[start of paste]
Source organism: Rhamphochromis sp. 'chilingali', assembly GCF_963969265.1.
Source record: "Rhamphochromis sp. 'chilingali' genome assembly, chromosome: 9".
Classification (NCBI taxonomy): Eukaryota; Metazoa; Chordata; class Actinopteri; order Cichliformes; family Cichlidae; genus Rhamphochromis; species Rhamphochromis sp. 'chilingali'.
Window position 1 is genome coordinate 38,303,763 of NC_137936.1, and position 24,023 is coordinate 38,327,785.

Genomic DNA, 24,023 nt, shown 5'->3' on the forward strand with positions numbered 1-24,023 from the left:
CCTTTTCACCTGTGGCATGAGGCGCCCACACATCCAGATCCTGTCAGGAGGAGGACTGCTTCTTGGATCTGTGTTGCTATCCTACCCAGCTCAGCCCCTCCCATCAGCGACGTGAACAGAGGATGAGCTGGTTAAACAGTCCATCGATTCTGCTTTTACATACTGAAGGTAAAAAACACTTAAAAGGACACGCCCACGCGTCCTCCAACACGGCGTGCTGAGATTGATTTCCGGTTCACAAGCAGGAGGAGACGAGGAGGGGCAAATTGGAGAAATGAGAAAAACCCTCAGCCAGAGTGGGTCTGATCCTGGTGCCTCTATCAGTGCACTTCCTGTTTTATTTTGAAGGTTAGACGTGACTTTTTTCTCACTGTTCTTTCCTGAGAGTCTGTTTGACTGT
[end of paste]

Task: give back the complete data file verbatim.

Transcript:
Source organism: Rhamphochromis sp. 'chilingali', assembly GCF_963969265.1.
Source record: "Rhamphochromis sp. 'chilingali' genome assembly, chromosome: 9".
Classification (NCBI taxonomy): Eukaryota; Metazoa; Chordata; class Actinopteri; order Cichliformes; family Cichlidae; genus Rhamphochromis; species Rhamphochromis sp. 'chilingali'.
Window position 1 is genome coordinate 38,303,763 of NC_137936.1, and position 24,023 is coordinate 38,327,785.

Genomic DNA, 24,023 nt, shown 5'->3' on the forward strand with positions numbered 1-24,023 from the left:
CCTTTTCACCTGTGGCATGAGGCGCCCACACATCCAGATCCTGTCAGGAGGAGGACTGCTTCTTGGATCTGTGTTGCTATCCTACCCAGCTCAGCCCCTCCCATCAGCGACGTGAACAGAGGATGAGCTGGTTAAACAGTCCATCGATTCTGCTTTTACATACTGAAGGTAAAAAACACTTAAAAGGACACGCCCACGCGTCCTCCAACACGGCGTGCTGAGATTGATTTCCGGTTCACAAGCAGGAGGAGACGAGGAGGGGCAAATTGGAGAAATGAGAAAAACCCTCAGCCAGAGTGGGTCTGATCCTGGTGCCTCTATCAGTGCACTTCCTGTTTTATTTTGAAGGTTAGACGTGACTTTTTTCTCACTGTTCTTTCCTGAGAGTCTGTTTGACTGT